Assist families with parenting and child-
rearing skills, understanding child and
adolescent development, and setting
home conditions that support children as
students at each age and grade level.
Assist schools in understanding families.
Type 1: Parenting Activities
Parenting activities increase families’ understanding of
their children’s growth and development. These activities
may assist parents with information on children’s health,
safety, nutrition, other topics of child and adolescent
development, and home conditions that support
students’ education at each grade level. Type I activities
also increase schools’ understanding of families with
strategies that promote exchanges of information
between educators, parents, and other caregivers about
their concerns and goals for the children.
Does your school conduct workshops for parents on child or
Does your school sponsor home visiting programs or neighborhood
meetings to help families understand schools and to help schools
Does your school conduct an orientation for new parents?
Does your school conduct a survey or otherwise seek input from
parents regarding their children’s needs or goals?
Does your school conduct/provide parent education workshops or
Does your school provide workshops specific to families of students
with disabilities and their particular issues?
Does your school provide information on your child’s specific
Type 2: Communicating
Communicate with families about school
programs and student progress through
effective school-to-home and home-to-school
Communicating activities include school-to-home
communications about school and classroom
programs and children’s progress. Two-way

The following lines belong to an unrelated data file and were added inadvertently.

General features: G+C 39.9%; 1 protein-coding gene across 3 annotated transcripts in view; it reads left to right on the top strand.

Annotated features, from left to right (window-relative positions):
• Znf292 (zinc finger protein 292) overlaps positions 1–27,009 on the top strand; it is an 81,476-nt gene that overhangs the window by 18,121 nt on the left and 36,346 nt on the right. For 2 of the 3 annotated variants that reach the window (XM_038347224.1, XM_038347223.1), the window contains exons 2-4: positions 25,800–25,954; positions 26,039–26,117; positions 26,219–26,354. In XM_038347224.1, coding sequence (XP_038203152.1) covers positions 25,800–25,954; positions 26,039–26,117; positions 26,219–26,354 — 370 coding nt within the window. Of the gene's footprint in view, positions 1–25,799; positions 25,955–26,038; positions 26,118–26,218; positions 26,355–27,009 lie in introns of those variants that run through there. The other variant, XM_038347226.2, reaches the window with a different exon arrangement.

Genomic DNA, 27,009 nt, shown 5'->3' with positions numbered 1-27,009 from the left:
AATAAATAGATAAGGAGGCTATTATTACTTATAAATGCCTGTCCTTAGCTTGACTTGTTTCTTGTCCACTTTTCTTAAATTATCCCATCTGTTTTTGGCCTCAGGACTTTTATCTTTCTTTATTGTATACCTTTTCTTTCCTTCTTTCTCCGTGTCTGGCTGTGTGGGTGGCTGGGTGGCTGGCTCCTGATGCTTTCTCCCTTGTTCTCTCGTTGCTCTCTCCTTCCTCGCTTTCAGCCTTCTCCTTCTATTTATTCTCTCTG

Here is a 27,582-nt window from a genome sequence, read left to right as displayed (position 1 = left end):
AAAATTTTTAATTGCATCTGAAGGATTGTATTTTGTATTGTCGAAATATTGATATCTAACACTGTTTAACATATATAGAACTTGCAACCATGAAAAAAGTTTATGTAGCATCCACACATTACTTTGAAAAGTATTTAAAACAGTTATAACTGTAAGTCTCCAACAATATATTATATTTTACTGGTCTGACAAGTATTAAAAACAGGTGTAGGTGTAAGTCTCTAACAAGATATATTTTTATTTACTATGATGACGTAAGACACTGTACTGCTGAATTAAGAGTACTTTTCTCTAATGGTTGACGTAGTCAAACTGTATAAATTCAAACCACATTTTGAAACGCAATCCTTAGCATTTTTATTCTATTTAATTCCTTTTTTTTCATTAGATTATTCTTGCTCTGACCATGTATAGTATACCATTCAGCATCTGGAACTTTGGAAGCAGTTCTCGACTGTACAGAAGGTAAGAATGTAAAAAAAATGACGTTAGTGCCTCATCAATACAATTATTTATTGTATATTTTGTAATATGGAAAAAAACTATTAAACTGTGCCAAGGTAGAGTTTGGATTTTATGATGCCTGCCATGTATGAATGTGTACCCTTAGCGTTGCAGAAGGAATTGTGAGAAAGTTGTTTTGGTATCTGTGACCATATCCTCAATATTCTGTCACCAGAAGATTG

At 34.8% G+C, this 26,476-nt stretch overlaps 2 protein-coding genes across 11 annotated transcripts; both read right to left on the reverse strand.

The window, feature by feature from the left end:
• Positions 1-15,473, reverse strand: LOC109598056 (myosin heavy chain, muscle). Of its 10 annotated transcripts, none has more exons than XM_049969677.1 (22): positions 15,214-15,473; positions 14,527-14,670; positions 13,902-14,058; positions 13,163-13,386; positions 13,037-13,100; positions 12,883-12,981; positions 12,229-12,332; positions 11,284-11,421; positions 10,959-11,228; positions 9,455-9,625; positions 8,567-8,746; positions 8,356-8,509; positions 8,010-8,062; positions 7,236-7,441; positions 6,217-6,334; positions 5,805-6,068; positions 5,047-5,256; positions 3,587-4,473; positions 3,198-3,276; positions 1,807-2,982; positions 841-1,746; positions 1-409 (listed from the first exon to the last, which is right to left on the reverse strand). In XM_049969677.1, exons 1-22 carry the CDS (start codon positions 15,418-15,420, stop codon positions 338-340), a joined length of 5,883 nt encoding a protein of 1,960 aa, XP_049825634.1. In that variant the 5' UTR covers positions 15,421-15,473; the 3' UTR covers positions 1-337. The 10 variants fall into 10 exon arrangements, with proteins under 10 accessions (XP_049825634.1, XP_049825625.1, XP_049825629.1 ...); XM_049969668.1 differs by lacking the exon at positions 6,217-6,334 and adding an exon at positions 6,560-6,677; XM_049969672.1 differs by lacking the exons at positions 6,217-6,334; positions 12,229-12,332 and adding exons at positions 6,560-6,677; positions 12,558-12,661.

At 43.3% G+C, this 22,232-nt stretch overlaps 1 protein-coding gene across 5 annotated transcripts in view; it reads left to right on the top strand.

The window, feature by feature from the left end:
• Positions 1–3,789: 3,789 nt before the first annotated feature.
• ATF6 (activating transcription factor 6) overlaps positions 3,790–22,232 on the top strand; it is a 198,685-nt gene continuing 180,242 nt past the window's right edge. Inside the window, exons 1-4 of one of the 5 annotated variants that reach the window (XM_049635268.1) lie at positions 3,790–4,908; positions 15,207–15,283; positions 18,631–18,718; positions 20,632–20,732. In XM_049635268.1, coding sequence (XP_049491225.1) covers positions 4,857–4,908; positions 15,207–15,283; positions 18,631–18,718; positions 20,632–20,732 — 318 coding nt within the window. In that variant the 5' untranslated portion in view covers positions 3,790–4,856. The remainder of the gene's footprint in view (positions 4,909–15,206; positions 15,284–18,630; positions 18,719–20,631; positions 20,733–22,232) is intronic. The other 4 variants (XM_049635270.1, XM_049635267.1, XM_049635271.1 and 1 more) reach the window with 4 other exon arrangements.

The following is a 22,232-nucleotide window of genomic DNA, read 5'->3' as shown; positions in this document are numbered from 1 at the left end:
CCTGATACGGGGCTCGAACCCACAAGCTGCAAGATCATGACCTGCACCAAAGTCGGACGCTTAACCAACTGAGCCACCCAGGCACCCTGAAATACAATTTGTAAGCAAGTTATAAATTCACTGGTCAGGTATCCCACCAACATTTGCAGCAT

communication by teachers and families
increases understanding and cooperation
between school and home.
Questions asked (1)
Does your school conduct a formal conference with every parent at
least once a year?
Does your school use appropriate communication strategies for
parents who do not speak or read English well, or need large type?
Does your school provide written communication in the language of
the parents and translators as needed?
Does your school send home folders of student work weekly or
monthly for parent review and comment?
Does your school provide regular communication about your child’s
Does your school contact you regarding your child’s academic or
Questions asked (2)
Does your school produce a regular school newsletter with up-to-
date information about the school, special events, organizations,
Does your school provide parents information regarding
performance on standardized tests?
Does your school provide clear and timely information regarding
the scheduling of the IEP meeting?
Does your school provide families with information regarding the
impact of their child’s disability on their education?
Does your school clearly communicate information about your
child’s placement in special education?
Type 3: Volunteering
Improve recruitment, training, work, and
schedules to involve families as volunteers and
audiences at the school or in other locations to
support students and school programs.
Volunteering activities enable families to share
their time and talents to support the school, in
classrooms, at home, or in the community. The
activities may be in-classroom or in-school.
Does your school conduct an annual survey to identify
interests, talents and availability of parent volunteers?
Does your school make you aware of opportunities to
volunteer at the school?
Does your school create flexible volunteering
opportunities and schedules enabling employed parents
Does your school provide opportunities to volunteer in
your child’s classroom?
Does your school provide transportation or child care
services when volunteering your time?
Type 4: Learning at Home
Involve families with their children in learning activities
at home, including homework and other curriculum-
linked activities and decisions.
Learning at home activities provide information and
ideas to families about the academic work that their
children do in class, how to help with homework, and
other curriculum-related activities and decisions.
Activities for parents should increase teacher-parent
communications and parent-child discussions at home
through reviewing student work, practicing skills,
monitoring homework, choosing courses, and conducting
other academic-related activities
Does your school provide information to families on how to monitor
and discuss homework?
Does your school provide information to families on required skills in
Does your school provide information to families on how to help